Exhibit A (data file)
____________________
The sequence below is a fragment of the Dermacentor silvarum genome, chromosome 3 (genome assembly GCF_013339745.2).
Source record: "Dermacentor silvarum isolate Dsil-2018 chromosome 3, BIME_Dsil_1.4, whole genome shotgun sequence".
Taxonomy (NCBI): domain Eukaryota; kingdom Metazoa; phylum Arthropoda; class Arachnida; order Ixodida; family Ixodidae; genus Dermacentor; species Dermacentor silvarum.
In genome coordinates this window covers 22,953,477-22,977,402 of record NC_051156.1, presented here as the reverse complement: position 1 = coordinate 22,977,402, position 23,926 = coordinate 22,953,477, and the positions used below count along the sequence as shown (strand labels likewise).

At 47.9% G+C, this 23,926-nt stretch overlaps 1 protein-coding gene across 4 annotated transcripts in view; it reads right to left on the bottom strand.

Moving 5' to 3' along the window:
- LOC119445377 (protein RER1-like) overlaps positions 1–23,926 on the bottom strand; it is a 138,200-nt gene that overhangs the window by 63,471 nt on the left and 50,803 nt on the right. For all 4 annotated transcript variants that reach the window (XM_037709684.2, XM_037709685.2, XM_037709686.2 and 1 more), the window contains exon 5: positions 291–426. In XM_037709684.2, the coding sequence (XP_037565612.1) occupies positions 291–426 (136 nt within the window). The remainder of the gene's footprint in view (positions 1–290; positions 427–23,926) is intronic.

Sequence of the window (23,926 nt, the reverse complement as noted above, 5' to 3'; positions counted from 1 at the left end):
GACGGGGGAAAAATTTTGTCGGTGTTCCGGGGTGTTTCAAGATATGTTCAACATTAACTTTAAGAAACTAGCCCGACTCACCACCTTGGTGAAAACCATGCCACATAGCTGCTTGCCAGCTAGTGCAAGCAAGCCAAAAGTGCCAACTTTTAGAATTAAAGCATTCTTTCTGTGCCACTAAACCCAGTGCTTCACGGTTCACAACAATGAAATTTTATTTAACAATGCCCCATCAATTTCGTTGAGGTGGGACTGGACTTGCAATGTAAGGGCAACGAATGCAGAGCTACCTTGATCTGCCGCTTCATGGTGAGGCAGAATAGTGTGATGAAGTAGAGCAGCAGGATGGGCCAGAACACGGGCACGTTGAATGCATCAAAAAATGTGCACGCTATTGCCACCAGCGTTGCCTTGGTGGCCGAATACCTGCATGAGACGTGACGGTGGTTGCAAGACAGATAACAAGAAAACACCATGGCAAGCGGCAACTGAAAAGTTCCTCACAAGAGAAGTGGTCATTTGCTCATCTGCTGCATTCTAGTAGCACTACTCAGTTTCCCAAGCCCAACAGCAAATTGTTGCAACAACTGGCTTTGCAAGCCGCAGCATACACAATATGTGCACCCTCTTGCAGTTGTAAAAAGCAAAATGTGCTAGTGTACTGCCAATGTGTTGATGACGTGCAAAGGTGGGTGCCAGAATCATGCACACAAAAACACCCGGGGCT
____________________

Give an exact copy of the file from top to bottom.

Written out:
The sequence below is a fragment of the Dermacentor silvarum genome, chromosome 3 (genome assembly GCF_013339745.2).
Source record: "Dermacentor silvarum isolate Dsil-2018 chromosome 3, BIME_Dsil_1.4, whole genome shotgun sequence".
Taxonomy (NCBI): domain Eukaryota; kingdom Metazoa; phylum Arthropoda; class Arachnida; order Ixodida; family Ixodidae; genus Dermacentor; species Dermacentor silvarum.
In genome coordinates this window covers 22,953,477-22,977,402 of record NC_051156.1, presented here as the reverse complement: position 1 = coordinate 22,977,402, position 23,926 = coordinate 22,953,477, and the positions used below count along the sequence as shown (strand labels likewise).

At 47.9% G+C, this 23,926-nt stretch overlaps 1 protein-coding gene across 4 annotated transcripts in view; it reads right to left on the bottom strand.

Moving 5' to 3' along the window:
- LOC119445377 (protein RER1-like) overlaps positions 1–23,926 on the bottom strand; it is a 138,200-nt gene that overhangs the window by 63,471 nt on the left and 50,803 nt on the right. For all 4 annotated transcript variants that reach the window (XM_037709684.2, XM_037709685.2, XM_037709686.2 and 1 more), the window contains exon 5: positions 291–426. In XM_037709684.2, the coding sequence (XP_037565612.1) occupies positions 291–426 (136 nt within the window). The remainder of the gene's footprint in view (positions 1–290; positions 427–23,926) is intronic.

Sequence of the window (23,926 nt, the reverse complement as noted above, 5' to 3'; positions counted from 1 at the left end):
GACGGGGGAAAAATTTTGTCGGTGTTCCGGGGTGTTTCAAGATATGTTCAACATTAACTTTAAGAAACTAGCCCGACTCACCACCTTGGTGAAAACCATGCCACATAGCTGCTTGCCAGCTAGTGCAAGCAAGCCAAAAGTGCCAACTTTTAGAATTAAAGCATTCTTTCTGTGCCACTAAACCCAGTGCTTCACGGTTCACAACAATGAAATTTTATTTAACAATGCCCCATCAATTTCGTTGAGGTGGGACTGGACTTGCAATGTAAGGGCAACGAATGCAGAGCTACCTTGATCTGCCGCTTCATGGTGAGGCAGAATAGTGTGATGAAGTAGAGCAGCAGGATGGGCCAGAACACGGGCACGTTGAATGCATCAAAAAATGTGCACGCTATTGCCACCAGCGTTGCCTTGGTGGCCGAATACCTGCATGAGACGTGACGGTGGTTGCAAGACAGATAACAAGAAAACACCATGGCAAGCGGCAACTGAAAAGTTCCTCACAAGAGAAGTGGTCATTTGCTCATCTGCTGCATTCTAGTAGCACTACTCAGTTTCCCAAGCCCAACAGCAAATTGTTGCAACAACTGGCTTTGCAAGCCGCAGCATACACAATATGTGCACCCTCTTGCAGTTGTAAAAAGCAAAATGTGCTAGTGTACTGCCAATGTGTTGATGACGTGCAAAGGTGGGTGCCAGAATCATGCACACAAAAACACCCGGGGCT